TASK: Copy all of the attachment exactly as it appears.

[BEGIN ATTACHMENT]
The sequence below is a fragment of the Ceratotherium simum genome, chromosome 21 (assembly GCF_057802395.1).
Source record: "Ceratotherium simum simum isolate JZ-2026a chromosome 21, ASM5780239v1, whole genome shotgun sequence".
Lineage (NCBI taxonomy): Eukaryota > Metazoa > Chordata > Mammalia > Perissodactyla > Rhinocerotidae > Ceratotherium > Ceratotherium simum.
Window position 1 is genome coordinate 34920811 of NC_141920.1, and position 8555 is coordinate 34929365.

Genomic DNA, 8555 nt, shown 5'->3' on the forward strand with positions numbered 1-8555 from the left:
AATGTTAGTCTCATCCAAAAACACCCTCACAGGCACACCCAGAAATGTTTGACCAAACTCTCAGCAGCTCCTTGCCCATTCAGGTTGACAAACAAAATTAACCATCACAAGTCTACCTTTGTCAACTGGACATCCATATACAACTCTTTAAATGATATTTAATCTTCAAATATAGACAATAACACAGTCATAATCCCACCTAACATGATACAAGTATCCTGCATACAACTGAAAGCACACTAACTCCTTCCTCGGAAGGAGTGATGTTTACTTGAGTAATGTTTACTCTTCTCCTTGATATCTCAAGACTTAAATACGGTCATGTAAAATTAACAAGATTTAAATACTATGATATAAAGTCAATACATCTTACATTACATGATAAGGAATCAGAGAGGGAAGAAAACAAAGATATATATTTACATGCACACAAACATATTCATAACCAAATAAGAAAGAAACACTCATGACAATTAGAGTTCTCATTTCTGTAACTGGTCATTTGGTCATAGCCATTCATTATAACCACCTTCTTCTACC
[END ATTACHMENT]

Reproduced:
The sequence below is a fragment of the Ceratotherium simum genome, chromosome 21 (assembly GCF_057802395.1).
Source record: "Ceratotherium simum simum isolate JZ-2026a chromosome 21, ASM5780239v1, whole genome shotgun sequence".
Lineage (NCBI taxonomy): Eukaryota > Metazoa > Chordata > Mammalia > Perissodactyla > Rhinocerotidae > Ceratotherium > Ceratotherium simum.
Window position 1 is genome coordinate 34920811 of NC_141920.1, and position 8555 is coordinate 34929365.

Genomic DNA, 8555 nt, shown 5'->3' on the forward strand with positions numbered 1-8555 from the left:
AATGTTAGTCTCATCCAAAAACACCCTCACAGGCACACCCAGAAATGTTTGACCAAACTCTCAGCAGCTCCTTGCCCATTCAGGTTGACAAACAAAATTAACCATCACAAGTCTACCTTTGTCAACTGGACATCCATATACAACTCTTTAAATGATATTTAATCTTCAAATATAGACAATAACACAGTCATAATCCCACCTAACATGATACAAGTATCCTGCATACAACTGAAAGCACACTAACTCCTTCCTCGGAAGGAGTGATGTTTACTTGAGTAATGTTTACTCTTCTCCTTGATATCTCAAGACTTAAATACGGTCATGTAAAATTAACAAGATTTAAATACTATGATATAAAGTCAATACATCTTACATTACATGATAAGGAATCAGAGAGGGAAGAAAACAAAGATATATATTTACATGCACACAAACATATTCATAACCAAATAAGAAAGAAACACTCATGACAATTAGAGTTCTCATTTCTGTAACTGGTCATTTGGTCATAGCCATTCATTATAACCACCTTCTTCTACC